The ability to take long exposures requires a user to use a tripod for optimum results (of course, some people prefer the hand shake look). The use of a tripod is essential because the inability for the human hand to stay still is truly remarkable. No matter how good you get, it will be very hard to hand hold a 1 second shutter release without very noticeable blur. As well as a tripod (or monopod in some cases could work), a photographer should make use of the timed shutter release. This will allow the user to set the shot up, and set a timer to release the shutter. Most cameras have the option of one or more timed shutter releases, for example, Canon 40D has a 2 second and 10 second wait. I usually use the 2 second release as this gives you just enough time to get your hands off the camera to not bump the shot. This is even more important on longer shutter times.
Having a longer shutter speed of a few seconds allows the camera to take in more light to the sensor (or film for the film buffs). This means that the camera can read more “data” from the scene and gather more detail in a low light condition, creating some truly remarkable results as you will see below.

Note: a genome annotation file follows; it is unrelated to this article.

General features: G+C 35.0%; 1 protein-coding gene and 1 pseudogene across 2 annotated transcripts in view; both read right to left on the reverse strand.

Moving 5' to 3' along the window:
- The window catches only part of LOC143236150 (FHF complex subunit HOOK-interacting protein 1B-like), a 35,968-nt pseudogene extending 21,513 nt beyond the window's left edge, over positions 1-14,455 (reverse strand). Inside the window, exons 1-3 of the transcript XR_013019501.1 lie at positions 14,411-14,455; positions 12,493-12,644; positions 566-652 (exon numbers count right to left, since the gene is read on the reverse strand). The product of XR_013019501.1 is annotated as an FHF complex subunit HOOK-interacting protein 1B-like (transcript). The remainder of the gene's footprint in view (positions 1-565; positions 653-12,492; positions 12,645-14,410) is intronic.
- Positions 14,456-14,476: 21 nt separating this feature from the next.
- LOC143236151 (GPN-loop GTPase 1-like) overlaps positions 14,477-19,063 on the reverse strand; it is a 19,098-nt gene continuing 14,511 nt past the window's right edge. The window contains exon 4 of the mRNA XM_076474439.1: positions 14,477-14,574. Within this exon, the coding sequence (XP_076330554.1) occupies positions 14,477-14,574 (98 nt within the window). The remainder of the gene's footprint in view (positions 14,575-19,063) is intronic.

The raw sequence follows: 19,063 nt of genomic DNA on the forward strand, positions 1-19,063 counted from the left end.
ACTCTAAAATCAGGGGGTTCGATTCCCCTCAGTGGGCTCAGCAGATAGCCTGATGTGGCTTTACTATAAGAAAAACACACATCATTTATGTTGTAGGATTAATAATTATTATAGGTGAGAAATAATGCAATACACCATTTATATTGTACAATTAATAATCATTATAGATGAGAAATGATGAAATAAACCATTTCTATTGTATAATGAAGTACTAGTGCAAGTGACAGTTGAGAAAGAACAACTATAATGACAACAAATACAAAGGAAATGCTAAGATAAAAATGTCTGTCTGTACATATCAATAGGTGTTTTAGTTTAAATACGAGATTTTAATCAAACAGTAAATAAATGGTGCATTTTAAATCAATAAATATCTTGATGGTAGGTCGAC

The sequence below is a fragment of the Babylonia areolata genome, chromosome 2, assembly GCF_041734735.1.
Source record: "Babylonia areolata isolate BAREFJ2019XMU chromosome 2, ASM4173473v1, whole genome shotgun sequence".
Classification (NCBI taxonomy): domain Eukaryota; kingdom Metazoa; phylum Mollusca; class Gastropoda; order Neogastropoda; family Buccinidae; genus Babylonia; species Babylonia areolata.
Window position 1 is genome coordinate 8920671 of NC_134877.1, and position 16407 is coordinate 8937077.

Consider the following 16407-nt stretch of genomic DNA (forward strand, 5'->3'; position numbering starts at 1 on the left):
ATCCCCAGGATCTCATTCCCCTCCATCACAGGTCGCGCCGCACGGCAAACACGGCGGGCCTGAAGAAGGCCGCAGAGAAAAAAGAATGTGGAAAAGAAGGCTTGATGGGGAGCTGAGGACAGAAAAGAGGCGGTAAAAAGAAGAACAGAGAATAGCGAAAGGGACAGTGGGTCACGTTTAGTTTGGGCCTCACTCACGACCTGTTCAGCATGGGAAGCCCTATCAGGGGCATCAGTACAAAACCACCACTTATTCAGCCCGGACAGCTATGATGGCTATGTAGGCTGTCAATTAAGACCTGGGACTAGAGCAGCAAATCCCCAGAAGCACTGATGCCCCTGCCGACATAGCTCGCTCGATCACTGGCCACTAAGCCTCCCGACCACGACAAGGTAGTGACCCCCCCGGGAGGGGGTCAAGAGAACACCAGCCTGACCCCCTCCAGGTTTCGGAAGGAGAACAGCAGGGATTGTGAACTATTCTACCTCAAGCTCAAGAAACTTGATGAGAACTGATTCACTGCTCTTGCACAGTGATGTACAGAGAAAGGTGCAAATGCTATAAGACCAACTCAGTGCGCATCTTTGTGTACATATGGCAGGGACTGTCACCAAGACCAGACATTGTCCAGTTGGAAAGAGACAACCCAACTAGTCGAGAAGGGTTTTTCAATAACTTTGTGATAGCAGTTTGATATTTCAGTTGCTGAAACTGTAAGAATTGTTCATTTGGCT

As well as low light conditions, a slow shutter speed allows for creative uses of motion in photographs. Some very cool portraits can be taken using a slower shutter speed, for example someone riding by on a bike creates a blur of the background and the bike, but could create a detailed portrait of the rider’s face if you follow the action. The same goes for a moving car, a fast shutter will catch a car in the exact instance, it could look like it’s not even moving (even at 200 mph with a fast lense). But using a slower shutter and following the path of the car could create a remarkable sense of speed that is tough to mimic and master